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U.S.S. Wheeling: Gunboat Wheeling, 1897

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 - from The Wheeling Daily Intelligencer, January 23, 1897.
 


A TRIM CRAFT Is the Dapper Little Gunboat "Wheeling." 


AND SHE'S A SAUCY THING TOO,
With Her Up-to-Date Armament of Long-Fire Rifle Guns 


SECRETARY HERBERT'S KINDNESS


Gives the Intelligencer the Opportunity to Present the First Published Representation of the "Wheeling," Together with a Description of the Craft From the Pen of Chief Naval Constructor Hichbone — Her Cost is $219,000 — Will be Ready for Launching in May, Probably — The Local Committee Arranging for the Trip to San Francisco.


Through the kindness of Secretary of the Navy Hilary A. Herbert, and of Chief Naval Constructor Philip Hichbone, of the bureau of construction and repairs, the Intelligencer is enabled this morning to give a faithful illustration of the gunboat "Wheeling," now building at the shipyard of the Union Iron Works at San Francisco. It is made from a photographic reproduction from the plans of the craft. In addition to publishing the first illustration of the "Wheeling," there follows an accurate description from the pen of Constructor Hichbone, of the navy department. He says:

Engraving from the Wheeling Daily Intelligencer, January 23, 1897: Caption --The Gunboat WheelingThe composite gunboats "Marietta" and "Wheeling," which carry two pole masts and steadying sail only, were authorized by act of Congress approved March 2nd, 1895, and are two of the six light-draft boats then provided for.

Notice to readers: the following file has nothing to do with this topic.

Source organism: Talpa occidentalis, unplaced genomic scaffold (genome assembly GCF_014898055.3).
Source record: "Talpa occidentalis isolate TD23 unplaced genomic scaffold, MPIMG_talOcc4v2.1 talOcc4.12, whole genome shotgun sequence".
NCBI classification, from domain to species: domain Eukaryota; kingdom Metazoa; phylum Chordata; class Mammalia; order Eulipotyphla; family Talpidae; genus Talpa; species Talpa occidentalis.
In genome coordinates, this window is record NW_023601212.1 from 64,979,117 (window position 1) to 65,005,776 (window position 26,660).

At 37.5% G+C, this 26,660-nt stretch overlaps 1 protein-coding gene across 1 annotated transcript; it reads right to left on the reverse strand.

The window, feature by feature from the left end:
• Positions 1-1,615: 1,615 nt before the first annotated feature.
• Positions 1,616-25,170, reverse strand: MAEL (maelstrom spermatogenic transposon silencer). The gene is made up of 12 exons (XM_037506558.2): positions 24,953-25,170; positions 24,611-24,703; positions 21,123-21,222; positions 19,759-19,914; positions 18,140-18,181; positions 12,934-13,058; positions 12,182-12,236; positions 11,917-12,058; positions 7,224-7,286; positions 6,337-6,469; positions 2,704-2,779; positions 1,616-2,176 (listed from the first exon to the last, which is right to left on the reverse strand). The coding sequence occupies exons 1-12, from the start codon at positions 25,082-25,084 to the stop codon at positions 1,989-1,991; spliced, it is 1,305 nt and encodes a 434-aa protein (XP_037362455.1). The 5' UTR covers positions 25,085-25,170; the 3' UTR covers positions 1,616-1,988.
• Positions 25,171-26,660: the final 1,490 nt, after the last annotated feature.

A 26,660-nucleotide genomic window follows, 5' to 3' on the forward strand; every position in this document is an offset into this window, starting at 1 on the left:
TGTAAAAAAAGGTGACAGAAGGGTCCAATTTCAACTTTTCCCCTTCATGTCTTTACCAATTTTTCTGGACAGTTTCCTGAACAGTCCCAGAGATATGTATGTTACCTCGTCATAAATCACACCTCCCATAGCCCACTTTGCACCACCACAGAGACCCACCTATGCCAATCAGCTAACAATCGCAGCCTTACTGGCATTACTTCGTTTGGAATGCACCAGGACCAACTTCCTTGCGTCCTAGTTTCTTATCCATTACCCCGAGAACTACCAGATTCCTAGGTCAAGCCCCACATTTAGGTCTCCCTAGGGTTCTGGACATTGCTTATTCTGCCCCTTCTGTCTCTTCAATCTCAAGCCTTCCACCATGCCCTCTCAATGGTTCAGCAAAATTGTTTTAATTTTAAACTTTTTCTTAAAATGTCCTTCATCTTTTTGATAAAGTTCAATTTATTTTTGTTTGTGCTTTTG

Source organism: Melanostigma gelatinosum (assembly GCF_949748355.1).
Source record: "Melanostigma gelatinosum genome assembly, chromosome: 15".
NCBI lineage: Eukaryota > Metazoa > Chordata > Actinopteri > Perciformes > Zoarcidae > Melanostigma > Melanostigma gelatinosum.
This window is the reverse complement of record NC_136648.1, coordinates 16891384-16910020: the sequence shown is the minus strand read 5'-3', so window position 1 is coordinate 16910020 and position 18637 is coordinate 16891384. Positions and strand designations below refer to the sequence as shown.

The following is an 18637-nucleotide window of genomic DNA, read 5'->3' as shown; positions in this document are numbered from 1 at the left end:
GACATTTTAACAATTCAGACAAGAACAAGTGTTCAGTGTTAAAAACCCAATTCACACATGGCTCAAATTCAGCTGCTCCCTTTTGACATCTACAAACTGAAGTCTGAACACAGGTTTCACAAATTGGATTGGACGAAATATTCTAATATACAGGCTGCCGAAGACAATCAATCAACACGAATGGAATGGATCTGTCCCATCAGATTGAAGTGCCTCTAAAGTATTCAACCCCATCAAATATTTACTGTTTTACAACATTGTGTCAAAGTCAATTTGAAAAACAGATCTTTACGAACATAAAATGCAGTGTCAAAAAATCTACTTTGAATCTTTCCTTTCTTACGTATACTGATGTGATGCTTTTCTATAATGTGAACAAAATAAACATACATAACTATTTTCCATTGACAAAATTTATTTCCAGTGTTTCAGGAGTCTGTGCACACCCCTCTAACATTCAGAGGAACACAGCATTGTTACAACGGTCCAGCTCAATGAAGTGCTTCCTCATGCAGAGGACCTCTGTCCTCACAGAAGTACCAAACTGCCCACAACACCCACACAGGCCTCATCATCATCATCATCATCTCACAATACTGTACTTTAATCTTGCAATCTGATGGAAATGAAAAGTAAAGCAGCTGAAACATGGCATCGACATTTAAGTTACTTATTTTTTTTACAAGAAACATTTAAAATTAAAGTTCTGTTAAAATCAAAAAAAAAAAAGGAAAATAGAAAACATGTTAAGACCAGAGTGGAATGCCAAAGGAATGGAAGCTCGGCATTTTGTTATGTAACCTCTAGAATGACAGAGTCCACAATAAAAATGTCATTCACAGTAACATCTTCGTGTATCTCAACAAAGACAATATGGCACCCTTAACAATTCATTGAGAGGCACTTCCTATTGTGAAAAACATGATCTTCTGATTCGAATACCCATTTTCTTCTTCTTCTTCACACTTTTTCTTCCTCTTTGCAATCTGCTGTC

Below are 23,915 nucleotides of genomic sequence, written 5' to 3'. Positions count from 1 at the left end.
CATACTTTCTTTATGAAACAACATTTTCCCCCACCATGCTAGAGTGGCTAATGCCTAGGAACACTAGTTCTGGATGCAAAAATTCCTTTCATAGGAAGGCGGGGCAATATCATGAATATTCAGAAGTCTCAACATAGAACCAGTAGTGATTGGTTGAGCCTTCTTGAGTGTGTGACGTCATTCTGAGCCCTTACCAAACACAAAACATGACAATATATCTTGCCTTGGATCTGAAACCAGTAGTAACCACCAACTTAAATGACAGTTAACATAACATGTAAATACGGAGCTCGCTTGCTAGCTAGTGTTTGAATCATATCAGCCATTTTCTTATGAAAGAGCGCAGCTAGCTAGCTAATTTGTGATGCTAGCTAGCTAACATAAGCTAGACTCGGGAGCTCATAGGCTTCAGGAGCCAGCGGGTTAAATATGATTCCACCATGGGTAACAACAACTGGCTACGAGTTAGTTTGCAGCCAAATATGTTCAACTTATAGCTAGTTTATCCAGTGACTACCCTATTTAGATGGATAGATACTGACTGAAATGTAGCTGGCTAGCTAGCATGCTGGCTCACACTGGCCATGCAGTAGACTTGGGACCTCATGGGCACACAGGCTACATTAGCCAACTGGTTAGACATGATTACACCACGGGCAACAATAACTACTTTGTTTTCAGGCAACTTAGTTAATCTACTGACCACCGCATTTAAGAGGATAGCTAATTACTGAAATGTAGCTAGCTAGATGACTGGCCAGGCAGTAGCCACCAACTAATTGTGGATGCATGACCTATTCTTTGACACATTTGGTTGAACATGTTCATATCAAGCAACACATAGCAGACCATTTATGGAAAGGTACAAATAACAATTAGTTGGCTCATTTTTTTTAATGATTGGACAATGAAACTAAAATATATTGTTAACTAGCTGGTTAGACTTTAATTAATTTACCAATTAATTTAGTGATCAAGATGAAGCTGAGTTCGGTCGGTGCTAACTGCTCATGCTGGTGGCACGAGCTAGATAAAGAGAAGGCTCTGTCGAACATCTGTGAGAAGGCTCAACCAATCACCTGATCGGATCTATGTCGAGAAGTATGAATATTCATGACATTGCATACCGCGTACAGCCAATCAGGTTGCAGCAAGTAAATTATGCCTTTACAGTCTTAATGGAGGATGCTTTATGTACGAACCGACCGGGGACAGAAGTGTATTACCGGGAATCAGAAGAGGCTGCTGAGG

The framing will be of steel from the keel up; the upper edge of the wood plank will lap the top side plating about two feet six inches. Plank of Georgia pine will be worked on the frames, secured thereto by composition bolts in such manner as to prevent galvanic action. The outside surface of the plank will be coppered.

No plating will be worked on the under water body of the vessel, except the keep plates, a strip of plating on each side of the keel plates under the boilers to form the lower portion of a water tank and narrow strips for the plates under the logitudinals and bilge keels. The entire top sides will be plated as on steel vessels.

Throughout the machinery space, an inner bottom of plating will be worked, giving added strength to this part of the vessel enabling the bilges to be kept clean, and affording additional means of safety should the outer bottom be ruptured.

The principal dimensions and general features are:

Length of load water-line: 174 feet